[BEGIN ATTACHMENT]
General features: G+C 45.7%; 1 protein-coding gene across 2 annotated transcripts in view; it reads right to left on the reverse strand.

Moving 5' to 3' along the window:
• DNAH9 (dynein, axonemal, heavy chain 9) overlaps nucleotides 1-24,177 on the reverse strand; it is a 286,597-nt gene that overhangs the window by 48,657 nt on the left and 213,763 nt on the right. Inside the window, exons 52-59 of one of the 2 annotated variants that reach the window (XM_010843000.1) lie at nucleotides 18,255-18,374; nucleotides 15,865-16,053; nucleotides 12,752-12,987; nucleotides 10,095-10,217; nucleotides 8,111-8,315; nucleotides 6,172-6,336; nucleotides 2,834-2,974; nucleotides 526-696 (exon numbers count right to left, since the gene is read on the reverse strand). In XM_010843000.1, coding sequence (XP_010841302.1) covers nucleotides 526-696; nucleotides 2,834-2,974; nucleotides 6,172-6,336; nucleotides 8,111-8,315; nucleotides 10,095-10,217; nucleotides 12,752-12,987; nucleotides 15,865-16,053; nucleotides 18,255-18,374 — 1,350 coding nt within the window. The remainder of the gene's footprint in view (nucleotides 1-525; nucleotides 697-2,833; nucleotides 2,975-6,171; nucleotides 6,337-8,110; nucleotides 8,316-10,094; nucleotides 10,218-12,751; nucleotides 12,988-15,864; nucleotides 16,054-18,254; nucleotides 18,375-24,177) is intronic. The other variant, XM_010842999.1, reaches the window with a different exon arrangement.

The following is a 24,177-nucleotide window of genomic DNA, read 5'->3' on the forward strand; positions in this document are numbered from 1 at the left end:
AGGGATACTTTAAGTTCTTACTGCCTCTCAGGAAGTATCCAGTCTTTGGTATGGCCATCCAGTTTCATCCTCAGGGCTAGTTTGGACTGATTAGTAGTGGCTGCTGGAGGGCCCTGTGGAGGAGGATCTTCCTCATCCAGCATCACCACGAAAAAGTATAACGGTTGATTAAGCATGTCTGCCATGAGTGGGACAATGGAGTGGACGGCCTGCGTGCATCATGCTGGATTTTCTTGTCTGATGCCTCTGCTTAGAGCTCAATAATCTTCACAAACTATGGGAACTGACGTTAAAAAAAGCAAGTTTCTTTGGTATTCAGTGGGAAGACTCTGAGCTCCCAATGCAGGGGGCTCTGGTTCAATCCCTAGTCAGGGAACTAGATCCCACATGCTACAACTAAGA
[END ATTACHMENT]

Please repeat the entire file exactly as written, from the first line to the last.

General features: G+C 45.7%; 1 protein-coding gene across 2 annotated transcripts in view; it reads right to left on the reverse strand.

Moving 5' to 3' along the window:
• DNAH9 (dynein, axonemal, heavy chain 9) overlaps nucleotides 1-24,177 on the reverse strand; it is a 286,597-nt gene that overhangs the window by 48,657 nt on the left and 213,763 nt on the right. Inside the window, exons 52-59 of one of the 2 annotated variants that reach the window (XM_010843000.1) lie at nucleotides 18,255-18,374; nucleotides 15,865-16,053; nucleotides 12,752-12,987; nucleotides 10,095-10,217; nucleotides 8,111-8,315; nucleotides 6,172-6,336; nucleotides 2,834-2,974; nucleotides 526-696 (exon numbers count right to left, since the gene is read on the reverse strand). In XM_010843000.1, coding sequence (XP_010841302.1) covers nucleotides 526-696; nucleotides 2,834-2,974; nucleotides 6,172-6,336; nucleotides 8,111-8,315; nucleotides 10,095-10,217; nucleotides 12,752-12,987; nucleotides 15,865-16,053; nucleotides 18,255-18,374 — 1,350 coding nt within the window. The remainder of the gene's footprint in view (nucleotides 1-525; nucleotides 697-2,833; nucleotides 2,975-6,171; nucleotides 6,337-8,110; nucleotides 8,316-10,094; nucleotides 10,218-12,751; nucleotides 12,988-15,864; nucleotides 16,054-18,254; nucleotides 18,375-24,177) is intronic. The other variant, XM_010842999.1, reaches the window with a different exon arrangement.

The following is a 24,177-nucleotide window of genomic DNA, read 5'->3' on the forward strand; positions in this document are numbered from 1 at the left end:
AGGGATACTTTAAGTTCTTACTGCCTCTCAGGAAGTATCCAGTCTTTGGTATGGCCATCCAGTTTCATCCTCAGGGCTAGTTTGGACTGATTAGTAGTGGCTGCTGGAGGGCCCTGTGGAGGAGGATCTTCCTCATCCAGCATCACCACGAAAAAGTATAACGGTTGATTAAGCATGTCTGCCATGAGTGGGACAATGGAGTGGACGGCCTGCGTGCATCATGCTGGATTTTCTTGTCTGATGCCTCTGCTTAGAGCTCAATAATCTTCACAAACTATGGGAACTGACGTTAAAAAAAGCAAGTTTCTTTGGTATTCAGTGGGAAGACTCTGAGCTCCCAATGCAGGGGGCTCTGGTTCAATCCCTAGTCAGGGAACTAGATCCCACATGCTACAACTAAGA